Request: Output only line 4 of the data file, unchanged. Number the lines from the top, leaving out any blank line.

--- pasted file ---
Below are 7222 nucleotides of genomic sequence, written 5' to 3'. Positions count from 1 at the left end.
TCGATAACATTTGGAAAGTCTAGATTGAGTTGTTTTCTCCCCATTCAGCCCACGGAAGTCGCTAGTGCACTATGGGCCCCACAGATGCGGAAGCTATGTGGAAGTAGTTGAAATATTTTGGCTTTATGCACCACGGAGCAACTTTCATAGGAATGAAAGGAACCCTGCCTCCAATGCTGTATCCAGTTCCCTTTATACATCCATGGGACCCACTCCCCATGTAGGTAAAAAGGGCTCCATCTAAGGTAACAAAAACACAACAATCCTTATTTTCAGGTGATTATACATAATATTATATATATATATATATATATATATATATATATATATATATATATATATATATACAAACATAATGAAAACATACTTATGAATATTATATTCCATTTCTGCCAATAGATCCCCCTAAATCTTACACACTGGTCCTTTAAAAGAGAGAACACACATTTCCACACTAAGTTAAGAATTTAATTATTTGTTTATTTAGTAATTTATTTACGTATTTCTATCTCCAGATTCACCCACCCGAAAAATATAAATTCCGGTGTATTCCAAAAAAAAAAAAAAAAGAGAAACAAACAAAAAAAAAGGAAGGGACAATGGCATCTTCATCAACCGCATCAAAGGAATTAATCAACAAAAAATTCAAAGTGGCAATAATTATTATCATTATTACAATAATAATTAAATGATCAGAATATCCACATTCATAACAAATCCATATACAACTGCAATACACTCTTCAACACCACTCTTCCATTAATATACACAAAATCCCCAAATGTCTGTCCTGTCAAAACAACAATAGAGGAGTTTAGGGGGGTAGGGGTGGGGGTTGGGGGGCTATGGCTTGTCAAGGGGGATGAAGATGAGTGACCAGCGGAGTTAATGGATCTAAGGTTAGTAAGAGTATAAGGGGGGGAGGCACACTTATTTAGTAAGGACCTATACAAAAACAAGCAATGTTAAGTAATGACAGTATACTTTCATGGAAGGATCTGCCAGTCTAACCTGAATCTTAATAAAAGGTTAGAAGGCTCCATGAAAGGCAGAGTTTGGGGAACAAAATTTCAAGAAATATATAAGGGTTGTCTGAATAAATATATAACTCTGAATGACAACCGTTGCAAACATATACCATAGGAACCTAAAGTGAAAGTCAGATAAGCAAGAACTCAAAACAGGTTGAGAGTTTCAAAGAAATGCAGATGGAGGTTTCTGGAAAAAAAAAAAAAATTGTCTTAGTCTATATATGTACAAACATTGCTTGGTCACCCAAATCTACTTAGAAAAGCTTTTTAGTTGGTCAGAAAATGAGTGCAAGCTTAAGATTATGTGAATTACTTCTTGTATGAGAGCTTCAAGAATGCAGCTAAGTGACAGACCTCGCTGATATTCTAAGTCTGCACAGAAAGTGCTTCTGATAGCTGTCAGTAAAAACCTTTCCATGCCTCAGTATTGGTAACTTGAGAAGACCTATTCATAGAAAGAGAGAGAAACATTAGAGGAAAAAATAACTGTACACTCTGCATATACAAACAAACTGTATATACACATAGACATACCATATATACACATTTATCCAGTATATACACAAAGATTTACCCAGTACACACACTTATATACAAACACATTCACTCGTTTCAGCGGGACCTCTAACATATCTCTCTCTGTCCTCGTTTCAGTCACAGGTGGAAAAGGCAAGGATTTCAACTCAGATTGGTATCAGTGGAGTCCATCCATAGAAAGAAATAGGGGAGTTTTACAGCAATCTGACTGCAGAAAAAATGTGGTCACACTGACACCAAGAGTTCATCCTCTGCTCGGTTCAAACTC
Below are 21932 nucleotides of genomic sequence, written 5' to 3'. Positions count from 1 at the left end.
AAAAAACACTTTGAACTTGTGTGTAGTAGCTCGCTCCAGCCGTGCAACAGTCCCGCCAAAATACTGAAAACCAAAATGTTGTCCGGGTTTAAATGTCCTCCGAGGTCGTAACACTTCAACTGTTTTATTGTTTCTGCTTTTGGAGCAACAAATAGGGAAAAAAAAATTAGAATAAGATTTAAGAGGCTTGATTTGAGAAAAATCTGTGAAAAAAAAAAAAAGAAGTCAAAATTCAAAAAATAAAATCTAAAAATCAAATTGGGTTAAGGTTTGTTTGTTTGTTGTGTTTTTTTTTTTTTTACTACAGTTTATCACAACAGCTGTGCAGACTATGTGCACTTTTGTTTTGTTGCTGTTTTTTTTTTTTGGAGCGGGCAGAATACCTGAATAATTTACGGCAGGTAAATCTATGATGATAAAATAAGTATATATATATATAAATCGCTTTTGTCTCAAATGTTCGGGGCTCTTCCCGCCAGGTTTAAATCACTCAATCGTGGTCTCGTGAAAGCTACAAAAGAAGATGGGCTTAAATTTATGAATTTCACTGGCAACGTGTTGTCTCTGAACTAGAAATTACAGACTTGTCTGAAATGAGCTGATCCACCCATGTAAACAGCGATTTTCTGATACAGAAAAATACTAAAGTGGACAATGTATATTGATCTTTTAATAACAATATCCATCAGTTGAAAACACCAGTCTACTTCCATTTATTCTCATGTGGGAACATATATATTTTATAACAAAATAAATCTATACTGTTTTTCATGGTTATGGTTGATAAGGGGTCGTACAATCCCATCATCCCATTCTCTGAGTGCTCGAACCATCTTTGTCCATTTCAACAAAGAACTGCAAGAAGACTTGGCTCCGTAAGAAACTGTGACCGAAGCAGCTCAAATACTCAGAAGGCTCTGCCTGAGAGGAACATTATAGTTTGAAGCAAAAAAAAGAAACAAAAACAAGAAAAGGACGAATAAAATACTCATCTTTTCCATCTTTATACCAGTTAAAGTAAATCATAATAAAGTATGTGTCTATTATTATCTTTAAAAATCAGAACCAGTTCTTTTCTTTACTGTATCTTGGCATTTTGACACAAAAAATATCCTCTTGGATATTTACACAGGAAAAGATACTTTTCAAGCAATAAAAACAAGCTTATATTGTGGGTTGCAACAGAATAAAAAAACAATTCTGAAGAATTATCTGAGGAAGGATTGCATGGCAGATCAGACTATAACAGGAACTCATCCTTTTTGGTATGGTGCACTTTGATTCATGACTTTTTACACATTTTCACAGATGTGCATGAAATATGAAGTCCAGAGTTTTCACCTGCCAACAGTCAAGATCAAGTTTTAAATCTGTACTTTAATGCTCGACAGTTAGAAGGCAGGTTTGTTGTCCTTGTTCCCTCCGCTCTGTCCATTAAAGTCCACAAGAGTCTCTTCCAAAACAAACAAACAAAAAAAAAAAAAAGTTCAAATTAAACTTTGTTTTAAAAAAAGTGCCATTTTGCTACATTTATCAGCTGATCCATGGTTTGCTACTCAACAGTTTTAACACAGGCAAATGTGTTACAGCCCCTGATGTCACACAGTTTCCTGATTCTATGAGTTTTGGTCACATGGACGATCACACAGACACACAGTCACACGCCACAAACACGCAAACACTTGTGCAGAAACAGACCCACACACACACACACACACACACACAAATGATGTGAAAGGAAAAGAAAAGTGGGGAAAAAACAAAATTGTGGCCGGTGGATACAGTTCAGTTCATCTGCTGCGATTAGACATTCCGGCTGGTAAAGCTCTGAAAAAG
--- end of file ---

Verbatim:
AAAAAACACTTTGAACTTGTGTGTAGTAGCTCGCTCCAGCCGTGCAACAGTCCCGCCAAAATACTGAAAACCAAAATGTTGTCCGGGTTTAAATGTCCTCCGAGGTCGTAACACTTCAACTGTTTTATTGTTTCTGCTTTTGGAGCAACAAATAGGGAAAAAAAAATTAGAATAAGATTTAAGAGGCTTGATTTGAGAAAAATCTGTGAAAAAAAAAAAAAGAAGTCAAAATTCAAAAAATAAAATCTAAAAATCAAATTGGGTTAAGGTTTGTTTGTTTGTTGTGTTTTTTTTTTTTTTACTACAGTTTATCACAACAGCTGTGCAGACTATGTGCACTTTTGTTTTGTTGCTGTTTTTTTTTTTTGGAGCGGGCAGAATACCTGAATAATTTACGGCAGGTAAATCTATGATGATAAAATAAGTATATATATATATAAATCGCTTTTGTCTCAAATGTTCGGGGCTCTTCCCGCCAGGTTTAAATCACTCAATCGTGGTCTCGTGAAAGCTACAAAAGAAGATGGGCTTAAATTTATGAATTTCACTGGCAACGTGTTGTCTCTGAACTAGAAATTACAGACTTGTCTGAAATGAGCTGATCCACCCATGTAAACAGCGATTTTCTGATACAGAAAAATACTAAAGTGGACAATGTATATTGATCTTTTAATAACAATATCCATCAGTTGAAAACACCAGTCTACTTCCATTTATTCTCATGTGGGAACATATATATTTTATAACAAAATAAATCTATACTGTTTTTCATGGTTATGGTTGATAAGGGGTCGTACAATCCCATCATCCCATTCTCTGAGTGCTCGAACCATCTTTGTCCATTTCAACAAAGAACTGCAAGAAGACTTGGCTCCGTAAGAAACTGTGACCGAAGCAGCTCAAATACTCAGAAGGCTCTGCCTGAGAGGAACATTATAGTTTGAAGCAAAAAAAAGAAACAAAAACAAGAAAAGGACGAATAAAATACTCATCTTTTCCATCTTTATACCAGTTAAAGTAAATCATAATAAAGTATGTGTCTATTATTATCTTTAAAAATCAGAACCAGTTCTTTTCTTTACTGTATCTTGGCATTTTGACACAAAAAATATCCTCTTGGATATTTACACAGGAAAAGATACTTTTCAAGCAATAAAAACAAGCTTATATTGTGGGTTGCAACAGAATAAAAAAACAATTCTGAAGAATTATCTGAGGAAGGATTGCATGGCAGATCAGACTATAACAGGAACTCATCCTTTTTGGTATGGTGCACTTTGATTCATGACTTTTTACACATTTTCACAGATGTGCATGAAATATGAAGTCCAGAGTTTTCACCTGCCAACAGTCAAGATCAAGTTTTAAATCTGTACTTTAATGCTCGACAGTTAGAAGGCAGGTTTGTTGTCCTTGTTCCCTCCGCTCTGTCCATTAAAGTCCACAAGAGTCTCTTCCAAAACAAACAAACAAAAAAAAAAAAAAGTTCAAATTAAACTTTGTTTTAAAAAAAGTGCCATTTTGCTACATTTATCAGCTGATCCATGGTTTGCTACTCAACAGTTTTAACACAGGCAAATGTGTTACAGCCCCTGATGTCACACAGTTTCCTGATTCTATGAGTTTTGGTCACATGGACGATCACACAGACACACAGTCACACGCCACAAACACGCAAACACTTGTGCAGAAACAGACCCACACACACACACACACACACACACAAATGATGTGAAAGGAAAAGAAAAGTGGGGAAAAAACAAAATTGTGGCCGGTGGATACAGTTCAGTTCATCTGCTGCGATTAGACATTCCGGCTGGTAAAGCTCTGAAAAAG